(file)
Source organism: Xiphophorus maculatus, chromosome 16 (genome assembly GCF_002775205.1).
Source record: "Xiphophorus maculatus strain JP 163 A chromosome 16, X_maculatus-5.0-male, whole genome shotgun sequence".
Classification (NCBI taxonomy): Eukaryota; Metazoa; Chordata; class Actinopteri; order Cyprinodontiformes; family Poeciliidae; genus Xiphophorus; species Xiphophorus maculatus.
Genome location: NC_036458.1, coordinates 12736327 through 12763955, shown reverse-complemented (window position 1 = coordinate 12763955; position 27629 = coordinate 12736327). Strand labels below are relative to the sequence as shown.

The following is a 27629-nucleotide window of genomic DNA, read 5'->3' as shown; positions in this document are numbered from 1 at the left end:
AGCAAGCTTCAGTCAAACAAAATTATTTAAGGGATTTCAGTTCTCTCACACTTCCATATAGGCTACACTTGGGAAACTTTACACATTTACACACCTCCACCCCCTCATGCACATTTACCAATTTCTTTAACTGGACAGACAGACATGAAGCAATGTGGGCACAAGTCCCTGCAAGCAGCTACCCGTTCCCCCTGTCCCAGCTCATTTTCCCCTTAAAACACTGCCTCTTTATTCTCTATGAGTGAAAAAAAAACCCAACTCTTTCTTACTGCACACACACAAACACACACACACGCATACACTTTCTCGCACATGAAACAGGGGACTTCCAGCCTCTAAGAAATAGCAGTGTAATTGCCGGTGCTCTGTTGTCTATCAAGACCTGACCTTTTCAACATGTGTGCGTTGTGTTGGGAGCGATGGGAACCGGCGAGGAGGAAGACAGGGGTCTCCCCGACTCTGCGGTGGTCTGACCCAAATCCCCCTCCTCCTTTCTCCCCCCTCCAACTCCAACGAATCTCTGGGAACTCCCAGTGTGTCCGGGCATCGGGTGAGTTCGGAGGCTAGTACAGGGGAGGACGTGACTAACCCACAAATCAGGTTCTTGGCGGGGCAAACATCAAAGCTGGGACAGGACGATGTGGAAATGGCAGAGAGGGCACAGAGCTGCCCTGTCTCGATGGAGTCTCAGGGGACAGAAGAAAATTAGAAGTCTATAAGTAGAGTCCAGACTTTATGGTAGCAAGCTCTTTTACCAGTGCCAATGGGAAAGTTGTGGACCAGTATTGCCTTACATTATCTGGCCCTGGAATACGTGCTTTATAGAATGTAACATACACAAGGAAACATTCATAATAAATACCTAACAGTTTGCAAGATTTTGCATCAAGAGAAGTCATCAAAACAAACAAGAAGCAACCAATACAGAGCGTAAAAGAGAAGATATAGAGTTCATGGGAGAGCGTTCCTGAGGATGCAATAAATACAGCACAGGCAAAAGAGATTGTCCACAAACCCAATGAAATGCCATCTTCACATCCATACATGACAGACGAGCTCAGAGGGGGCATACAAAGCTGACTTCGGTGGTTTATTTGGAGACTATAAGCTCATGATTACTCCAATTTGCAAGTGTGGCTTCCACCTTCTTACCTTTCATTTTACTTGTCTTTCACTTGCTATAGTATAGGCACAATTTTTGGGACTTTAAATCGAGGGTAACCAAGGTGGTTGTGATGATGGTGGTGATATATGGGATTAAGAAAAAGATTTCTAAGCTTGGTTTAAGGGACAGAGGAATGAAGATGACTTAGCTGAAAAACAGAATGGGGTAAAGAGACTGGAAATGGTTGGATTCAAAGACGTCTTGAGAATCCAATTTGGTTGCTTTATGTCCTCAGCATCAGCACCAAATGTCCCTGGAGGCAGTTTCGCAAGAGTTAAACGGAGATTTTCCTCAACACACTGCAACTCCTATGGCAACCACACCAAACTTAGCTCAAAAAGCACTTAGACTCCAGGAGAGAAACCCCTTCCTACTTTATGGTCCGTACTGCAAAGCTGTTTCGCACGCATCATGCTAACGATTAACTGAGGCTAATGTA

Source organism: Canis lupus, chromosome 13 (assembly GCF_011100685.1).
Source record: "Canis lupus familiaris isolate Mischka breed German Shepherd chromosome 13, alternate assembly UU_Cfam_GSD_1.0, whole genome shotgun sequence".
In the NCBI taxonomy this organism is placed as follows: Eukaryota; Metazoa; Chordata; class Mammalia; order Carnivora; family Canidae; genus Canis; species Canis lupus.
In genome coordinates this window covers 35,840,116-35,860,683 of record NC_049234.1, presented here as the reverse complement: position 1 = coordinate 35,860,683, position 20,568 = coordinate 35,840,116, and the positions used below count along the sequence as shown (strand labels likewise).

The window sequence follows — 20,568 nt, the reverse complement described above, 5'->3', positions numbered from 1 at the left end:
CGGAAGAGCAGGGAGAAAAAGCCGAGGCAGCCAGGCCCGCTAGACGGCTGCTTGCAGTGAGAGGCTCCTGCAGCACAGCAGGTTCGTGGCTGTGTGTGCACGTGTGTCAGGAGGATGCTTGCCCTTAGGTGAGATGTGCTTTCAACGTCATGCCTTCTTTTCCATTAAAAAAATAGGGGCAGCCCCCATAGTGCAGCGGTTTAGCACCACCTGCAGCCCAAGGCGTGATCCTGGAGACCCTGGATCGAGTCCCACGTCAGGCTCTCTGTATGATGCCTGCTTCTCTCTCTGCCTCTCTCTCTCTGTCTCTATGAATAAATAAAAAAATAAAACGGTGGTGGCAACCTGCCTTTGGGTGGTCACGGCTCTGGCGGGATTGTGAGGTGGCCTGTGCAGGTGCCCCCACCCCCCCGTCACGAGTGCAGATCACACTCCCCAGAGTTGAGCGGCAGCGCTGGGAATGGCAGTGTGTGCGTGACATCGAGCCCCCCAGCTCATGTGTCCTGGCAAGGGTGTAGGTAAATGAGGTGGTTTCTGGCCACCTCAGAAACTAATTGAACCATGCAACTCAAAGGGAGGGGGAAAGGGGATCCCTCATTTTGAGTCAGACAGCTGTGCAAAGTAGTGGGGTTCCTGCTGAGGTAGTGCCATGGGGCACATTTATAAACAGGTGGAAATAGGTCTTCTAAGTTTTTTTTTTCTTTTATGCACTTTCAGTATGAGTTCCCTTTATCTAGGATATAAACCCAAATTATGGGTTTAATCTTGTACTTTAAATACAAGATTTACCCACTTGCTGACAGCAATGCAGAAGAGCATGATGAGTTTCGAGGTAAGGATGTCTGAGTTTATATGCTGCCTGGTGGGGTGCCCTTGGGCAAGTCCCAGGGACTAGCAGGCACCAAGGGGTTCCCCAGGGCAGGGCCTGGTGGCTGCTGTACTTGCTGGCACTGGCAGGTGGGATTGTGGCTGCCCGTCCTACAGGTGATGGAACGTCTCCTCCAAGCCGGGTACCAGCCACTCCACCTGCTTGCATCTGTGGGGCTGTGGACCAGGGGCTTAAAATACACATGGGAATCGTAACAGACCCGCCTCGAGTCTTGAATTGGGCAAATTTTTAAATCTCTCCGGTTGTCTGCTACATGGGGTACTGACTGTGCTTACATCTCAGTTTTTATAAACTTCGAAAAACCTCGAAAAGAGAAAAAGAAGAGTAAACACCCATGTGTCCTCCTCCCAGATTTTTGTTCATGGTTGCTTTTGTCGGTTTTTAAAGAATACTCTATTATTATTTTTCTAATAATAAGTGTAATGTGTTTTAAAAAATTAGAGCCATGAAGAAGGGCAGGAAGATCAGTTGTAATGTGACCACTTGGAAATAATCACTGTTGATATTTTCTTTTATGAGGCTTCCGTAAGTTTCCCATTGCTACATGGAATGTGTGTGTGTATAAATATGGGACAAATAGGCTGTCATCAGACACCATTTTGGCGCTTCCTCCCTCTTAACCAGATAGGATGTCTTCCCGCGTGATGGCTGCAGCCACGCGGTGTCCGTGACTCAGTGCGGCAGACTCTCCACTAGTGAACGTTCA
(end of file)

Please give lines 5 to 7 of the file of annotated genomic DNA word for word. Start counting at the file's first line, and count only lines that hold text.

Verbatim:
The following is a 27629-nucleotide window of genomic DNA, read 5'->3' as shown; positions in this document are numbered from 1 at the left end:
AGCAAGCTTCAGTCAAACAAAATTATTTAAGGGATTTCAGTTCTCTCACACTTCCATATAGGCTACACTTGGGAAACTTTACACATTTACACACCTCCACCCCCTCATGCACATTTACCAATTTCTTTAACTGGACAGACAGACATGAAGCAATGTGGGCACAAGTCCCTGCAAGCAGCTACCCGTTCCCCCTGTCCCAGCTCATTTTCCCCTTAAAACACTGCCTCTTTATTCTCTATGAGTGAAAAAAAAACCCAACTCTTTCTTACTGCACACACACAAACACACACACACGCATACACTTTCTCGCACATGAAACAGGGGACTTCCAGCCTCTAAGAAATAGCAGTGTAATTGCCGGTGCTCTGTTGTCTATCAAGACCTGACCTTTTCAACATGTGTGCGTTGTGTTGGGAGCGATGGGAACCGGCGAGGAGGAAGACAGGGGTCTCCCCGACTCTGCGGTGGTCTGACCCAAATCCCCCTCCTCCTTTCTCCCCCCTCCAACTCCAACGAATCTCTGGGAACTCCCAGTGTGTCCGGGCATCGGGTGAGTTCGGAGGCTAGTACAGGGGAGGACGTGACTAACCCACAAATCAGGTTCTTGGCGGGGCAAACATCAAAGCTGGGACAGGACGATGTGGAAATGGCAGAGAGGGCACAGAGCTGCCCTGTCTCGATGGAGTCTCAGGGGACAGAAGAAAATTAGAAGTCTATAAGTAGAGTCCAGACTTTATGGTAGCAAGCTCTTTTACCAGTGCCAATGGGAAAGTTGTGGACCAGTATTGCCTTACATTATCTGGCCCTGGAATACGTGCTTTATAGAATGTAACATACACAAGGAAACATTCATAATAAATACCTAACAGTTTGCAAGATTTTGCATCAAGAGAAGTCATCAAAACAAACAAGAAGCAACCAATACAGAGCGTAAAAGAGAAGATATAGAGTTCATGGGAGAGCGTTCCTGAGGATGCAATAAATACAGCACAGGCAAAAGAGATTGTCCACAAACCCAATGAAATGCCATCTTCACATCCATACATGACAGACGAGCTCAGAGGGGGCATACAAAGCTGACTTCGGTGGTTTATTTGGAGACTATAAGCTCATGATTACTCCAATTTGCAAGTGTGGCTTCCACCTTCTTACCTTTCATTTTACTTGTCTTTCACTTGCTATAGTATAGGCACAATTTTTGGGACTTTAAATCGAGGGTAACCAAGGTGGTTGTGATGATGGTGGTGATATATGGGATTAAGAAAAAGATTTCTAAGCTTGGTTTAAGGGACAGAGGAATGAAGATGACTTAGCTGAAAAACAGAATGGGGTAAAGAGACTGGAAATGGTTGGATTCAAAGACGTCTTGAGAATCCAATTTGGTTGCTTTATGTCCTCAGCATCAGCACCAAATGTCCCTGGAGGCAGTTTCGCAAGAGTTAAACGGAGATTTTCCTCAACACACTGCAACTCCTATGGCAACCACACCAAACTTAGCTCAAAAAGCACTTAGACTCCAGGAGAGAAACCCCTTCCTACTTTATGGTCCGTACTGCAAAGCTGTTTCGCACGCATCATGCTAACGATTAACTGAGGCTAATGTA

Source organism: Canis lupus, chromosome 13 (assembly GCF_011100685.1).